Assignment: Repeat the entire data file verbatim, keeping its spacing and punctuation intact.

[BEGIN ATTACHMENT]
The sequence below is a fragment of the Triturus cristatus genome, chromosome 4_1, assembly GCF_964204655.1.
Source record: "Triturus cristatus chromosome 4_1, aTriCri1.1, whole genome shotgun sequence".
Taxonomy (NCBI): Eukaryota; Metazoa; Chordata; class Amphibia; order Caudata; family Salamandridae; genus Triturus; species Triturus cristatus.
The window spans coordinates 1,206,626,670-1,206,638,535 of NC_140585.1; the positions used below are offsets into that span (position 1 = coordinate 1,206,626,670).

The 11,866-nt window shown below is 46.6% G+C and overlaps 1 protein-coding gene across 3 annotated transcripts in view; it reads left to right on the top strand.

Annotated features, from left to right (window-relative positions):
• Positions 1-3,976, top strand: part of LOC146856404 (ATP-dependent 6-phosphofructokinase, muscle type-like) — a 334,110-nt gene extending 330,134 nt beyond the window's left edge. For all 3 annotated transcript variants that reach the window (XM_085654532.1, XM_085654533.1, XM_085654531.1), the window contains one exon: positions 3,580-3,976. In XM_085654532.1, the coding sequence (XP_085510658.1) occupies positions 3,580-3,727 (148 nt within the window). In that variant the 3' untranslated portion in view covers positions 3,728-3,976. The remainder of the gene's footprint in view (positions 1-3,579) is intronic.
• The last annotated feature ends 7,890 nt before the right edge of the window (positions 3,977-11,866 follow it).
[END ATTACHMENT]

The sequence below is a fragment of the Triturus cristatus genome, chromosome 4_1, assembly GCF_964204655.1.
Source record: "Triturus cristatus chromosome 4_1, aTriCri1.1, whole genome shotgun sequence".
Taxonomy (NCBI): Eukaryota; Metazoa; Chordata; class Amphibia; order Caudata; family Salamandridae; genus Triturus; species Triturus cristatus.
The window spans coordinates 1,206,626,670-1,206,638,535 of NC_140585.1; the positions used below are offsets into that span (position 1 = coordinate 1,206,626,670).

The 11,866-nt window shown below is 46.6% G+C and overlaps 1 protein-coding gene across 3 annotated transcripts in view; it reads left to right on the top strand.

Annotated features, from left to right (window-relative positions):
• Positions 1-3,976, top strand: part of LOC146856404 (ATP-dependent 6-phosphofructokinase, muscle type-like) — a 334,110-nt gene extending 330,134 nt beyond the window's left edge. For all 3 annotated transcript variants that reach the window (XM_085654532.1, XM_085654533.1, XM_085654531.1), the window contains one exon: positions 3,580-3,976. In XM_085654532.1, the coding sequence (XP_085510658.1) occupies positions 3,580-3,727 (148 nt within the window). In that variant the 3' untranslated portion in view covers positions 3,728-3,976. The remainder of the gene's footprint in view (positions 1-3,579) is intronic.
• The last annotated feature ends 7,890 nt before the right edge of the window (positions 3,977-11,866 follow it).